Dear Teachers, Let’s Talk About Mother’s Day

Dear teachers, let’s talk about Mother’s Day.

As a mother, I give you permission to forget about Mother’s Day. I sincerely do not expect a cute present that you stressed about creating with all your students. I do not expect you to use precious learning time and resources to create something for my children to give to me. Mother’s Day is a family event, I expect my family to honour me in the way they see fit (they know I love chocolate and eating out!). Why do teachers feel the pressure to provide their students with a gift for Mother’s Day? Is it an expectation that families have? Do families rely on gifts made at school? If schools did not provide gift that their students made would no mothers be honoured?

What got me thinking about all this, is the dreaded Mother’s Day Tea that has entered my life for the past 5 years. Not sure how it is where you live, but for some reason it has become a popular idea around here for classes, especially early learner classes. Teachers host an event during the school day and have children pamper their mothers with refreshments and “relaxation”. This time is used to show mothers how much they are loved and appreciated. It is a very sweet idea.

Being a working mom, I have missed Mother’s Day teas because I, of course, have to be at school. It has been heartbreaking to tell my children that their father would attend in my place and then being the only children who do not  have their mother in attendance. While everyone says it’s okay to send someone else important in my child’s life, it’s not the same. It’s difficult to deal with yet another reason to feel guilty that I am a working mom. I don’t think it was a coincidence that last year in our school district we had a teacher on call shortage on the Friday before Mother’s Day! This meant that there were so many teachers who called in sick or took leaves of absences that there weren’t enough teachers on call to take their place. Often administrators like me had to go into classes to provide coverage. You can imagine how that made me feel!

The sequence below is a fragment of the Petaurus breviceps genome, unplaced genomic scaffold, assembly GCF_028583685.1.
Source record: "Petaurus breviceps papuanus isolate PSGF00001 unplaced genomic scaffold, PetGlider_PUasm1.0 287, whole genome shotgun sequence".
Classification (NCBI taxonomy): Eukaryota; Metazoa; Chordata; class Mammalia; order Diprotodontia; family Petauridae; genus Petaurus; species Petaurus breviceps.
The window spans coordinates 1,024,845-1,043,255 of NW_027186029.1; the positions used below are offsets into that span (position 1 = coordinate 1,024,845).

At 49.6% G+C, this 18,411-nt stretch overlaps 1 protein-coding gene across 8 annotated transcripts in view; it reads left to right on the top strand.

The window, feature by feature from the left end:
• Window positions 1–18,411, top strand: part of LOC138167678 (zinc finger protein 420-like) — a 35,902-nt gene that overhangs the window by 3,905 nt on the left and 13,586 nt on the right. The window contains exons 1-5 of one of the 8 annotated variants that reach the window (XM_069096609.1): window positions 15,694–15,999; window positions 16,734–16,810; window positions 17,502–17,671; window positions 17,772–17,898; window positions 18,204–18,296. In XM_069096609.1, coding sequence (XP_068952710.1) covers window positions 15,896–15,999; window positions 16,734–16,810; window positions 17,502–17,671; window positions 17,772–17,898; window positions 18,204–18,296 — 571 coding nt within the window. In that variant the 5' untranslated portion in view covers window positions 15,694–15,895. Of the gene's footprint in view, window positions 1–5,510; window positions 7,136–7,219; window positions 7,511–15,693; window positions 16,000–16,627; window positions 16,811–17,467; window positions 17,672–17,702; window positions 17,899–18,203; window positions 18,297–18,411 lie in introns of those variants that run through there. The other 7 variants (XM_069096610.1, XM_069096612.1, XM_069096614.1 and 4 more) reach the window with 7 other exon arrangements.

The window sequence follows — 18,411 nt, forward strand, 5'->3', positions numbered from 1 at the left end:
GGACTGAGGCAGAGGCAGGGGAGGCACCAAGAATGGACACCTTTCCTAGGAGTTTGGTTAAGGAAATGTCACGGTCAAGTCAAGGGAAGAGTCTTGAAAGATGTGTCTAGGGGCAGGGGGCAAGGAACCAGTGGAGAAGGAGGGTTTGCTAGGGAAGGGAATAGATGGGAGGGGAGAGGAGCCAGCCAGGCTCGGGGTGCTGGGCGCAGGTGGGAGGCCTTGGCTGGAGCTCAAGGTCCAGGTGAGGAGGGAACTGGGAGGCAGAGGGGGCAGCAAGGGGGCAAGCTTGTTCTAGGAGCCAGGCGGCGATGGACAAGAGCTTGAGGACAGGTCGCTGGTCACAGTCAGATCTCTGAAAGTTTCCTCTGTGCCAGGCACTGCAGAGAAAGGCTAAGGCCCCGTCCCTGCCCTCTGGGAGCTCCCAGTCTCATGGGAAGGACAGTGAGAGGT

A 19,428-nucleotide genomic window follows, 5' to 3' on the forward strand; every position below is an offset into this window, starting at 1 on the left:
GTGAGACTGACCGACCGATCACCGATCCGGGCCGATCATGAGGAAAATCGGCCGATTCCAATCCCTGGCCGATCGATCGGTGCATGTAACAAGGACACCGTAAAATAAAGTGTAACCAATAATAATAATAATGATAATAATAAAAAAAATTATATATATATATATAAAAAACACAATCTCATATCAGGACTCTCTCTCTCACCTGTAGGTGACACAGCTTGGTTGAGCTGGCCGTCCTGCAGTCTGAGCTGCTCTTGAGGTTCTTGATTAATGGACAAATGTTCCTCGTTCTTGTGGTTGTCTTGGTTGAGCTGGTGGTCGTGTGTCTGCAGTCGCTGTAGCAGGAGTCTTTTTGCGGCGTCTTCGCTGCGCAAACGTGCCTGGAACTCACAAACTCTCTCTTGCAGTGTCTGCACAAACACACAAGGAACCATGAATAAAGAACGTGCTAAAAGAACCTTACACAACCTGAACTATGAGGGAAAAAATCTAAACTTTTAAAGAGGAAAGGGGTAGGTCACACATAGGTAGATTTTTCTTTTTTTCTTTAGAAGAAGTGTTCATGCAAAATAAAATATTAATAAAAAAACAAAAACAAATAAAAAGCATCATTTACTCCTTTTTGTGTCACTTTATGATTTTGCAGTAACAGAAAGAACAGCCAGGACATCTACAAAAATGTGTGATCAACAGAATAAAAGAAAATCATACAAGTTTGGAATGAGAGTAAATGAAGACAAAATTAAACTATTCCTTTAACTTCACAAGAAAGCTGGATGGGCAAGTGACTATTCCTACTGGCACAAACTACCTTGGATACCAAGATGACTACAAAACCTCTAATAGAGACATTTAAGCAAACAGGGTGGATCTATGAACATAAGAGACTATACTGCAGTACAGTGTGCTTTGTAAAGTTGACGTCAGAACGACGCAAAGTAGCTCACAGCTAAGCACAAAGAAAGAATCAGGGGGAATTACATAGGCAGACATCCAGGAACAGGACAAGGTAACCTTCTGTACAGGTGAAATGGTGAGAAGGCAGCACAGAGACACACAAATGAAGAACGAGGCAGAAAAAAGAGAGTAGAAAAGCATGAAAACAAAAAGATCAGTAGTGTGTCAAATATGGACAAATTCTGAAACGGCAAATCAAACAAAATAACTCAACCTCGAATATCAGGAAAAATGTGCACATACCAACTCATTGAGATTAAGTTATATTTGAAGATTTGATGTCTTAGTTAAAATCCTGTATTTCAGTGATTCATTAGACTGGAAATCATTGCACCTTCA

I do appreciate the thoughtfulness that teachers have to help their students celebrate the day, it’s all coming from a good place. However, instead of making gifts and hosting events, here is what you can do to mark the Mother’s Day occasion. Help support my children in learning that this world is filled with different types of mothers… that children have different types of relationships with their mothers… that some children do not have mothers, but have other people in their lives that be seen as their mother. Teach lessons that encourage children to grow up into inclusive adults, who do not take others for granted and appreciate all the people in their lives that support them and help them grow.

I do love all the cards and crafts I have received throughout the years, just as I love all the work my children bring home. I don’t need a gift or an event provided for me by my child’s teacher to show how much I am appreciated. I hope that my family can handle that on their own.